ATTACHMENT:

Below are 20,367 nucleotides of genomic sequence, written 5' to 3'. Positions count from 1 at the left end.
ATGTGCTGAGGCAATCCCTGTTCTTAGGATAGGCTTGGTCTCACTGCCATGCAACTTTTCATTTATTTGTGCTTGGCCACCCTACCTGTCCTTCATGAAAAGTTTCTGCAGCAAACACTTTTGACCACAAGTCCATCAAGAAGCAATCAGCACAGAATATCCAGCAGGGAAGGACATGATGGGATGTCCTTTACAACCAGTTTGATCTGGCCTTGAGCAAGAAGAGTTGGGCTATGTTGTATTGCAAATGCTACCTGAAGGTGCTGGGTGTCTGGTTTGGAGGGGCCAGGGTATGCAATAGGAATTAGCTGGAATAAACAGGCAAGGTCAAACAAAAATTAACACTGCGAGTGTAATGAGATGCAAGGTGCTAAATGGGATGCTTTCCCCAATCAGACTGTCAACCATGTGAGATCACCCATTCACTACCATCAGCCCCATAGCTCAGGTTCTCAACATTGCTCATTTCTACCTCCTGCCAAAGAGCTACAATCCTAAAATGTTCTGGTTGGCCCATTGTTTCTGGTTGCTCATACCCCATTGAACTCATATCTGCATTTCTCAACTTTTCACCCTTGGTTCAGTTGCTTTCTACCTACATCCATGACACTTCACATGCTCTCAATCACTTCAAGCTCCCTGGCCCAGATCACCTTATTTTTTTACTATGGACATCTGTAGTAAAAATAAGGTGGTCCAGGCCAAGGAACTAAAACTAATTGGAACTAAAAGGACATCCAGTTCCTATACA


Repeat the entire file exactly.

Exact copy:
Below are 20,367 nucleotides of genomic sequence, written 5' to 3'. Positions count from 1 at the left end.
ATGTGCTGAGGCAATCCCTGTTCTTAGGATAGGCTTGGTCTCACTGCCATGCAACTTTTCATTTATTTGTGCTTGGCCACCCTACCTGTCCTTCATGAAAAGTTTCTGCAGCAAACACTTTTGACCACAAGTCCATCAAGAAGCAATCAGCACAGAATATCCAGCAGGGAAGGACATGATGGGATGTCCTTTACAACCAGTTTGATCTGGCCTTGAGCAAGAAGAGTTGGGCTATGTTGTATTGCAAATGCTACCTGAAGGTGCTGGGTGTCTGGTTTGGAGGGGCCAGGGTATGCAATAGGAATTAGCTGGAATAAACAGGCAAGGTCAAACAAAAATTAACACTGCGAGTGTAATGAGATGCAAGGTGCTAAATGGGATGCTTTCCCCAATCAGACTGTCAACCATGTGAGATCACCCATTCACTACCATCAGCCCCATAGCTCAGGTTCTCAACATTGCTCATTTCTACCTCCTGCCAAAGAGCTACAATCCTAAAATGTTCTGGTTGGCCCATTGTTTCTGGTTGCTCATACCCCATTGAACTCATATCTGCATTTCTCAACTTTTCACCCTTGGTTCAGTTGCTTTCTACCTACATCCATGACACTTCACATGCTCTCAATCACTTCAAGCTCCCTGGCCCAGATCACCTTATTTTTTTACTATGGACATCTGTAGTAAAAATAAGGTGGTCCAGGCCAAGGAACTAAAACTAATTGGAACTAAAAGGACATCCAGTTCCTATACA